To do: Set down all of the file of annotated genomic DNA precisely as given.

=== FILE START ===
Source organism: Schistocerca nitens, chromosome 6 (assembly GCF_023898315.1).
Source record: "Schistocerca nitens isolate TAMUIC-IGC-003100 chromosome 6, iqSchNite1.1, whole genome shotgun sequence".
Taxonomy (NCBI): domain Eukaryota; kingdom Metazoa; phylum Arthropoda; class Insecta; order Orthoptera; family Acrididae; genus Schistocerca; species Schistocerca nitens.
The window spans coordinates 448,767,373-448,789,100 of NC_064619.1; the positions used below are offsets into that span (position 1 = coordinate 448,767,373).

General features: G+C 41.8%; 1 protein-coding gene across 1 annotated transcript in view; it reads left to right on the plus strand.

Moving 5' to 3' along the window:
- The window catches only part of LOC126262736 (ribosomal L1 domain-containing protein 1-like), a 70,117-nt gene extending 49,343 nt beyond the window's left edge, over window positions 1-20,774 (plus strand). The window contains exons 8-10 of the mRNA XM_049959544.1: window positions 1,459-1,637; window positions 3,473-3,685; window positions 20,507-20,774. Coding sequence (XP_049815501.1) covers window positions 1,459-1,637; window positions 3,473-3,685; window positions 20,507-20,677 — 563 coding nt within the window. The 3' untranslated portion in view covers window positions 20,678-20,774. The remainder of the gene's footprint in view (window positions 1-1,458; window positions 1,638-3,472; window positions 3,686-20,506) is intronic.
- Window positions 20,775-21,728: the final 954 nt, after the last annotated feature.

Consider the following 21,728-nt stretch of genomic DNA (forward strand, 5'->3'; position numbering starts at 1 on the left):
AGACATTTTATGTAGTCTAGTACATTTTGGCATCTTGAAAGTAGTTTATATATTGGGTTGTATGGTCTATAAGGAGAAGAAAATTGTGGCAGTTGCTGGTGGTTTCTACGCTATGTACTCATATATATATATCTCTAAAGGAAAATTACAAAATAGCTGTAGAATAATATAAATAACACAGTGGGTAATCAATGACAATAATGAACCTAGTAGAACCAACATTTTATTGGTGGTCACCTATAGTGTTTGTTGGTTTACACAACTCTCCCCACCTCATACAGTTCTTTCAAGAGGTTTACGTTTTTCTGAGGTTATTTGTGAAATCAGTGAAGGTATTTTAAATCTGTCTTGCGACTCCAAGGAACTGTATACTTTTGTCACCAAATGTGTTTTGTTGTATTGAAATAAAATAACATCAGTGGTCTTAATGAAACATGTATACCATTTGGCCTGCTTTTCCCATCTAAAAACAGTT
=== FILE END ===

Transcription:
Source organism: Schistocerca nitens, chromosome 6 (assembly GCF_023898315.1).
Source record: "Schistocerca nitens isolate TAMUIC-IGC-003100 chromosome 6, iqSchNite1.1, whole genome shotgun sequence".
Taxonomy (NCBI): domain Eukaryota; kingdom Metazoa; phylum Arthropoda; class Insecta; order Orthoptera; family Acrididae; genus Schistocerca; species Schistocerca nitens.
The window spans coordinates 448,767,373-448,789,100 of NC_064619.1; the positions used below are offsets into that span (position 1 = coordinate 448,767,373).

General features: G+C 41.8%; 1 protein-coding gene across 1 annotated transcript in view; it reads left to right on the plus strand.

Moving 5' to 3' along the window:
- The window catches only part of LOC126262736 (ribosomal L1 domain-containing protein 1-like), a 70,117-nt gene extending 49,343 nt beyond the window's left edge, over window positions 1-20,774 (plus strand). The window contains exons 8-10 of the mRNA XM_049959544.1: window positions 1,459-1,637; window positions 3,473-3,685; window positions 20,507-20,774. Coding sequence (XP_049815501.1) covers window positions 1,459-1,637; window positions 3,473-3,685; window positions 20,507-20,677 — 563 coding nt within the window. The 3' untranslated portion in view covers window positions 20,678-20,774. The remainder of the gene's footprint in view (window positions 1-1,458; window positions 1,638-3,472; window positions 3,686-20,506) is intronic.
- Window positions 20,775-21,728: the final 954 nt, after the last annotated feature.

Consider the following 21,728-nt stretch of genomic DNA (forward strand, 5'->3'; position numbering starts at 1 on the left):
AGACATTTTATGTAGTCTAGTACATTTTGGCATCTTGAAAGTAGTTTATATATTGGGTTGTATGGTCTATAAGGAGAAGAAAATTGTGGCAGTTGCTGGTGGTTTCTACGCTATGTACTCATATATATATATCTCTAAAGGAAAATTACAAAATAGCTGTAGAATAATATAAATAACACAGTGGGTAATCAATGACAATAATGAACCTAGTAGAACCAACATTTTATTGGTGGTCACCTATAGTGTTTGTTGGTTTACACAACTCTCCCCACCTCATACAGTTCTTTCAAGAGGTTTACGTTTTTCTGAGGTTATTTGTGAAATCAGTGAAGGTATTTTAAATCTGTCTTGCGACTCCAAGGAACTGTATACTTTTGTCACCAAATGTGTTTTGTTGTATTGAAATAAAATAACATCAGTGGTCTTAATGAAACATGTATACCATTTGGCCTGCTTTTCCCATCTAAAAACAGTT